Gina and Elisabeth Galvin, founders of Stellar Snacks, are in the midst of building out a 500,000-square-foot production facility in Reno.
In March 2020, just about the time when the COVID-19 pandemic started shutting down business, Stellar Snacks of Carson City was rocked by a series of cancellation orders that likely spelled financial doom for the fledgling company.
Founded a year earlier by entrepreneurs Elisabeth and Gina Galvin, Stellar Snack’s main customers were a handful of airlines for which the company packaged pretzels that were passed out on flights as snacks. When the news hit, Elisabeth Galvin said she took her dog for a walk around Washoe Lake on a Friday afternoon and contemplated bankruptcy.
“We got a few million dollars of purchase orders canceled because the airlines weren’t flying anyone,” Galvin told NNBW. “That weekend took everything from me to stay zen. I knew that if I didn’t sell that inventory in the next 48 hours, I was done.”
Instead of burying her head in the sand, Galvin sat down at her computer and began sending out emails to as many contacts she could think of inquiring if they needed pretzels. For the next four months, she replaced the lost airline business by selling pretzels to Feeding America, Good Source and other organizations that were providing meals for K-12 food programs despite schools being shuttered.
“We sent truckloads of pretzels everywhere,” Galvin said. “We were able to stay in business and avoid employee layoffs.”
Birth of Stellar Snacks
Galvin’s first company, Delyse, had been packaging pretzels, snack boxes, trail mixes and stroopwafels for upscale hoteliers and the airline industry since 1992 — she even had the former Reno Air as a client. In July 2018, however, a critical supplier, California Pretzel of Visalia — the only pretzel manufacturer west of the Mississippi — shuttered its operations. It was then that the mother-daughter duo came up with a plan to open a manufacturing facility and begin baking their own pretzels.
That summer, the older Galvin took a chance and attended a trade show in Chicago. She rented a booth and advertised that she was going to begin making pretzels from a production facility in Nevada. Buyers from several major national retail brands expressed serious interest, and a few months later Galvin secured a loan from the Small Business Administration. Coupled with investor capital, Stellar Snacks launched in March 2019 from a 100,000 facility on Conestoga Drive.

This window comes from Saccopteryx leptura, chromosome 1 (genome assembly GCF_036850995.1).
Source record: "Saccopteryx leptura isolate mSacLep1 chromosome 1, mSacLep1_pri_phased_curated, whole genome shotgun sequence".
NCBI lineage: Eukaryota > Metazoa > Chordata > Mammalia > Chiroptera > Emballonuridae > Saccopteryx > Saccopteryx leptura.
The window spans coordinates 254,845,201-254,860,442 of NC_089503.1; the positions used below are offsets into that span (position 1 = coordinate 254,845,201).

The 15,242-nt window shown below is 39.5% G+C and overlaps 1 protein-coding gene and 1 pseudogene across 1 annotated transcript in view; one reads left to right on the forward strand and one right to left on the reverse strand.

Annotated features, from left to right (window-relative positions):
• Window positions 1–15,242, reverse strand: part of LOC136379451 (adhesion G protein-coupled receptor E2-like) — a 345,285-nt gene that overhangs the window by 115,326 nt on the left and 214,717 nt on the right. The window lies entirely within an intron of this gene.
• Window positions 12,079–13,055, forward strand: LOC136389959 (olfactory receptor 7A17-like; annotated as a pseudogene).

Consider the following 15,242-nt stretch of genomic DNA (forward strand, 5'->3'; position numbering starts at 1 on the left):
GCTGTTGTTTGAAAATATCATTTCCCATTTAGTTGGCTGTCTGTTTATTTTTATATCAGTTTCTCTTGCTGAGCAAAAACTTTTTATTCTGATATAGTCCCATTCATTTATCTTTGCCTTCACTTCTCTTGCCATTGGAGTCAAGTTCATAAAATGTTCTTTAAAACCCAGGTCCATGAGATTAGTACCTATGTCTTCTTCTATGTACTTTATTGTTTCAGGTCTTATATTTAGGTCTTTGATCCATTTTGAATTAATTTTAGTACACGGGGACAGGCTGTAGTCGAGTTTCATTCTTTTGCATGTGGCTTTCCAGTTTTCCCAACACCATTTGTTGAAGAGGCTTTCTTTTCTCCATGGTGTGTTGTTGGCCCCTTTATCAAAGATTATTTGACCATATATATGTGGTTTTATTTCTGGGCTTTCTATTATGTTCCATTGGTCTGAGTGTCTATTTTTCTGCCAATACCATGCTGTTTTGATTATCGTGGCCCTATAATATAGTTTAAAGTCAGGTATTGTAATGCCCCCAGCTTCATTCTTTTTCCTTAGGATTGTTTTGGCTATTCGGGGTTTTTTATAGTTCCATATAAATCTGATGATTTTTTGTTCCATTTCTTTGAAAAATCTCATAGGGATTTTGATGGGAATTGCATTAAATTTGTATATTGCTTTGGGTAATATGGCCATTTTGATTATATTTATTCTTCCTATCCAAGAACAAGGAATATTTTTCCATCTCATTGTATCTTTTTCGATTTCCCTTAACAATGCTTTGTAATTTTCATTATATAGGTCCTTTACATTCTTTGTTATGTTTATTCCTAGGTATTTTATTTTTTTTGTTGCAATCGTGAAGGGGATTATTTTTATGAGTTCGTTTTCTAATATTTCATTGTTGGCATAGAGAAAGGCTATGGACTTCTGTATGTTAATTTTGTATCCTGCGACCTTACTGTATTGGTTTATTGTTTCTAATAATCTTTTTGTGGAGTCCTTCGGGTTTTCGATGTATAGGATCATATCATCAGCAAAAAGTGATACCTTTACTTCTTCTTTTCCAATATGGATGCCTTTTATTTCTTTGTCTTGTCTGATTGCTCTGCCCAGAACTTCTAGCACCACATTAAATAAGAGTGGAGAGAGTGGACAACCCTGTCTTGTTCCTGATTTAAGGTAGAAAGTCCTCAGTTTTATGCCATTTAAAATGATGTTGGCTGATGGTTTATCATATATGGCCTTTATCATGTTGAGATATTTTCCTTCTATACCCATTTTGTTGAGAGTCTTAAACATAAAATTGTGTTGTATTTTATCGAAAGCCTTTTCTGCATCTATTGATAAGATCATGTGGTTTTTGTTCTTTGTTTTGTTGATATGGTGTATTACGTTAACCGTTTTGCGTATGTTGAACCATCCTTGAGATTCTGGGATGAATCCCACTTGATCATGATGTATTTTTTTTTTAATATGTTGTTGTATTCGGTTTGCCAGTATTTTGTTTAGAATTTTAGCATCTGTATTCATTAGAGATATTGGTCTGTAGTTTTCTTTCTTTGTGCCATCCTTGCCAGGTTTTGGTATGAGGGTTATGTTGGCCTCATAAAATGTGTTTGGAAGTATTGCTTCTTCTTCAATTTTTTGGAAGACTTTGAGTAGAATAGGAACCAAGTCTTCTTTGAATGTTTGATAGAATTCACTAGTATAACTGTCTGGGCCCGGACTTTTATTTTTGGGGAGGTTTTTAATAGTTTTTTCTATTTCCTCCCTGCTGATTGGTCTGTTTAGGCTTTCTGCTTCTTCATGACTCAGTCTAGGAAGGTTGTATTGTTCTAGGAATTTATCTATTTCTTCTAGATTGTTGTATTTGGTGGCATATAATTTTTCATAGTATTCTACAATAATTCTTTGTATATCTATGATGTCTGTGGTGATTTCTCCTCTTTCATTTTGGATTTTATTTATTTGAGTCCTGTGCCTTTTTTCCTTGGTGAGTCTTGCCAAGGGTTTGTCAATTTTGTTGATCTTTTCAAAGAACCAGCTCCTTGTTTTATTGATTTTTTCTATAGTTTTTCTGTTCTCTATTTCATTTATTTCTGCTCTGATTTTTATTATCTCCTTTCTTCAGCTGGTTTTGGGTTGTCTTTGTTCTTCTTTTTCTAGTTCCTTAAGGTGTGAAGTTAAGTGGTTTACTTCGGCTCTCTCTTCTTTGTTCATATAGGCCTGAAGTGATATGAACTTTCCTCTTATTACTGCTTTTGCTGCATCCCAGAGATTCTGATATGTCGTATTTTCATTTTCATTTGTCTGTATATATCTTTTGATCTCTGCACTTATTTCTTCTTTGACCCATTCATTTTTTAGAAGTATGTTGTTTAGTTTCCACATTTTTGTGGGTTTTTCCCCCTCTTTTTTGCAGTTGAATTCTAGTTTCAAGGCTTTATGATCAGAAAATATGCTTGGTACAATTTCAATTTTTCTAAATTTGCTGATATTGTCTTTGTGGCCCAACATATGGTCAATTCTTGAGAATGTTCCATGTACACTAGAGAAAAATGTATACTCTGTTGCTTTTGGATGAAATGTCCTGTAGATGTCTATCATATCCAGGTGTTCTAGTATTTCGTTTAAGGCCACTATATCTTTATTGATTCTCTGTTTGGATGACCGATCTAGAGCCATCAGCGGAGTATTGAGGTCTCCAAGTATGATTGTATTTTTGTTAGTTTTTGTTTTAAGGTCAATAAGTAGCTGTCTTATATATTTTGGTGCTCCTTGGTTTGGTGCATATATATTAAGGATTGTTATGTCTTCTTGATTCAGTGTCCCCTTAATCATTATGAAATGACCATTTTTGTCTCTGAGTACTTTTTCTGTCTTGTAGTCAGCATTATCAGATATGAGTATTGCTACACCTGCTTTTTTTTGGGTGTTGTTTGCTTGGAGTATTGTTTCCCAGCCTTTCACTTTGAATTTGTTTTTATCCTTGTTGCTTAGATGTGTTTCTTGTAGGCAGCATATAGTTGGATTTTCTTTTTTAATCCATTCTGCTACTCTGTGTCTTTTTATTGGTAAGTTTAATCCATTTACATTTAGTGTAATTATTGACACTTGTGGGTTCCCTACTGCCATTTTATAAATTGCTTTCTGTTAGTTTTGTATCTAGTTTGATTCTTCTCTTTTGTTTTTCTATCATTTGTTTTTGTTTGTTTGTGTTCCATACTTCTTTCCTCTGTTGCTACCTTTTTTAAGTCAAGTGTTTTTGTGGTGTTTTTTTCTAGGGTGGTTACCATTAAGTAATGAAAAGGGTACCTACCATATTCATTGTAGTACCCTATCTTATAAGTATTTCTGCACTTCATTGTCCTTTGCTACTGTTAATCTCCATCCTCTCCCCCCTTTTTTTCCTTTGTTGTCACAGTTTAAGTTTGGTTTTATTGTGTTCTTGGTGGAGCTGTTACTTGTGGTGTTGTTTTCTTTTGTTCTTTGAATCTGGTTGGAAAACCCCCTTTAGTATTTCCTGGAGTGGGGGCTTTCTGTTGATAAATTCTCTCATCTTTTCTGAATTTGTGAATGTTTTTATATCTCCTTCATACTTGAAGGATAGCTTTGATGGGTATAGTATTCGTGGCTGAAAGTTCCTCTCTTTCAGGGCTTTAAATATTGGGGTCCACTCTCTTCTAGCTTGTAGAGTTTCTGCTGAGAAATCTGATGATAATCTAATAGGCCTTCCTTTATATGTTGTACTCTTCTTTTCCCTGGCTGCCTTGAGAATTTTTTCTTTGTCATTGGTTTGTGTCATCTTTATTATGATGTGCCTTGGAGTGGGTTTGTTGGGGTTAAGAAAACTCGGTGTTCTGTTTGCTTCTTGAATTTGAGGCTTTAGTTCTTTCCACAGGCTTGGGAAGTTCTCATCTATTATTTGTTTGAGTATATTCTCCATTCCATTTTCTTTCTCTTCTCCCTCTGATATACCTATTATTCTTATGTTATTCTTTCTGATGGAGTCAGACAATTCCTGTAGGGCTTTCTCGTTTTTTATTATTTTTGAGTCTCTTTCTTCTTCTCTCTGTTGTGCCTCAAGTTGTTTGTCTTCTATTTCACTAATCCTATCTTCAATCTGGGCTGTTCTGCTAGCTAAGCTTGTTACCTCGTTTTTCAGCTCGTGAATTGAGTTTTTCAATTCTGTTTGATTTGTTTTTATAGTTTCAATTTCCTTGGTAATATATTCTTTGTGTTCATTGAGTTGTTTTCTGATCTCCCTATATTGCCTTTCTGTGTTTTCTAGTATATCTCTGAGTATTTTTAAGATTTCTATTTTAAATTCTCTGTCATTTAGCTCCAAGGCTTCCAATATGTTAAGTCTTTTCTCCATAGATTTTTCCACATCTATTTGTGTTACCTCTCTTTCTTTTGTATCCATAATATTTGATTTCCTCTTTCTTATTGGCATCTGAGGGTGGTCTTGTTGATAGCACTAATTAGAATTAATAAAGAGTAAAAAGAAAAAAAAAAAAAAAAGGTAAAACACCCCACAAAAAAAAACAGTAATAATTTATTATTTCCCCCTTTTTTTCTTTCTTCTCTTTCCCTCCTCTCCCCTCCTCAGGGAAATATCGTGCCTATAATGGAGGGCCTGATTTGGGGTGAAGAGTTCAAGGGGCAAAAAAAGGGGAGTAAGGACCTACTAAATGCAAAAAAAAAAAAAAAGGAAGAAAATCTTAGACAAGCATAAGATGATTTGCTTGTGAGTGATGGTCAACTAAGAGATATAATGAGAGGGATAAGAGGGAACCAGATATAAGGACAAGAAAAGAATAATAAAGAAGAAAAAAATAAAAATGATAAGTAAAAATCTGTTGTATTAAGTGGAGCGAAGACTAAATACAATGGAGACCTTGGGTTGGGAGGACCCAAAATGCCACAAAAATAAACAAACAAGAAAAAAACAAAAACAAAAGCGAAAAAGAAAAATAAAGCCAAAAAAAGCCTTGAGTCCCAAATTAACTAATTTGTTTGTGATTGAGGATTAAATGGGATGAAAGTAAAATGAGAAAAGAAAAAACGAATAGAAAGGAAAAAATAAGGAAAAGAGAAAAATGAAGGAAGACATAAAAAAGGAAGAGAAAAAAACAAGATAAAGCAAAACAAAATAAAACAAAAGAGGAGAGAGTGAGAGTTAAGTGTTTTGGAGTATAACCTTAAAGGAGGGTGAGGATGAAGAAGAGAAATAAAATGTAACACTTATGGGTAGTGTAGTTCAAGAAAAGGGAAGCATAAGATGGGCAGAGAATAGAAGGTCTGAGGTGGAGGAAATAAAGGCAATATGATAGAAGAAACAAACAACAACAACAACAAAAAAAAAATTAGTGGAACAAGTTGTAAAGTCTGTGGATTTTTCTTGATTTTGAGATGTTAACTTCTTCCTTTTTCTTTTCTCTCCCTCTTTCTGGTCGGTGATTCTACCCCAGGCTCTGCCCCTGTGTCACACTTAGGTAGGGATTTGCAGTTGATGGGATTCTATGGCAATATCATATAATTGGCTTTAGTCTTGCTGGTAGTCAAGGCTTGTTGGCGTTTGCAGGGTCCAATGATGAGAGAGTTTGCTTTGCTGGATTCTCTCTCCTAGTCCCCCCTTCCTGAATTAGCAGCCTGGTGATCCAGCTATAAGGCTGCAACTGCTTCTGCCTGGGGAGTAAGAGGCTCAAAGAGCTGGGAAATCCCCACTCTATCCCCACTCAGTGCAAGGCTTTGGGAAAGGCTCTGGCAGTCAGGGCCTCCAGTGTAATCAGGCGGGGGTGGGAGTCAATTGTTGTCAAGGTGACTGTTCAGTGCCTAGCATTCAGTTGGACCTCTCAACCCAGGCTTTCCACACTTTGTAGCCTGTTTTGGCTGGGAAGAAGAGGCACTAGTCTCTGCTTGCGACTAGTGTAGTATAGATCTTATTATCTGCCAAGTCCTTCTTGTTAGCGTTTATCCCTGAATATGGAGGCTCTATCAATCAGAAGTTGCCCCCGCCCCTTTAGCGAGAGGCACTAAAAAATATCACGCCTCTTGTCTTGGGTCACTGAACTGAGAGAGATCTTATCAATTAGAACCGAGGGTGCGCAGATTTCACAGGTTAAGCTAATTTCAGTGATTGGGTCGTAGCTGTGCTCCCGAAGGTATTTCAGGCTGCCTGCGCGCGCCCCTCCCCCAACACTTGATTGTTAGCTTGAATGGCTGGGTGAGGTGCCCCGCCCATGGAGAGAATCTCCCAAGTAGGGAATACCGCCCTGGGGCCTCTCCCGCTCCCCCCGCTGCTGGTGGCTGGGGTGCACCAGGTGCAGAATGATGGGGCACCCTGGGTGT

After relying on another company to make pretzels for decades, Galvin was finally in the driver’s seat.
“That was a dream come true,” she said. “Controlling my destiny was very important for me. Buying from another supplier really reduced our ability to grow because they didn't want to do any innovation and they only wanted you to buy what they made.
“In order for me to lead, I need to be able to innovate and take risks,” she added. “Opening Stellar Snacks and controlling the manufacturing process and being able to drive innovation really got us to where we are today because we can respond to our customer needs and respond to what consumers want.”
Next round of growth
Stellar Snacks is in the midst of building out a 500,000-square-foot production facility in Reno, where it will produce its own branded pretzels. Galvin already has secured shelf space with many major retail brands.
“Our brand since November has really taken off,” she said. “People love the product. It’s the first time pretzels were made vegan.”
The Carson City facility currently employs 127. The Reno facility, though much larger, will employ roughly 125 people across six to eight fully automated production lines. Galvin said she will work with Truckee Meadows Community College and Western Nevada College to offer robotics and mechanical apprenticeships at the new plants.
A key aspect of the new production plant, she added, is that it allows the Carson City operations to begin producing peanut-filled pretzels and snack mixes – that facility is currently peanut-free. The Reno operation, which will be a peanut-free facility, is expected to be up and running by February or March 2023, she added.
Show me the wheat
The biggest challenge right now for Stellar Snacks is the rapid rise in the price of wheat, Galvin said. Stellar Snacks purchases all of its wheat from a mill in Ogden, Utah – for now.
Galvin is working to bring wheat production to Nevada and mill it in a facility that would be built next to its Reno production plant.
“I met with a farmer, and it is a two-year project,” she said. “We have to plant, and also work with the governor – it has a lot of impact for this farmer to let go of his current crops and switch to wheat.
“I believe that in the next five years wheat will be a real problem, and we need to do something,” she added. “Making Nevada a place where we can grow our own wheat will be such a beautiful story.”
Growing conditions in Fallon and other agricultural areas of Northern Nevada are perfect for wheat, she noted. In order to make it affordable, wheat can’t be located much further than 1.5 hours from a mill since transportation costs erode its economic viability, Galvin added.
Gina Galvin, Stellar Snacks’ director of marketing and advocacy, said that adding a second state-of-the-art facility in Reno and ramping up the company’s manufacturing footprint to over a half-million square feet is vital for the growth of Stellar brands.
“Since our recent launch, we’ve been overjoyed to see explosive growth and traction,” she said. “We differentiate our products from other labels on the shelf through superior quality, ingredients and processes that can only be achieved through baking in-house, and that’s why we initially took the plunge to Stellar Snacks. At this exciting new juncture, multiplying our production capacity by four-and-a-half times will enable us to grow without limits and scale our brands in a meaningful way.”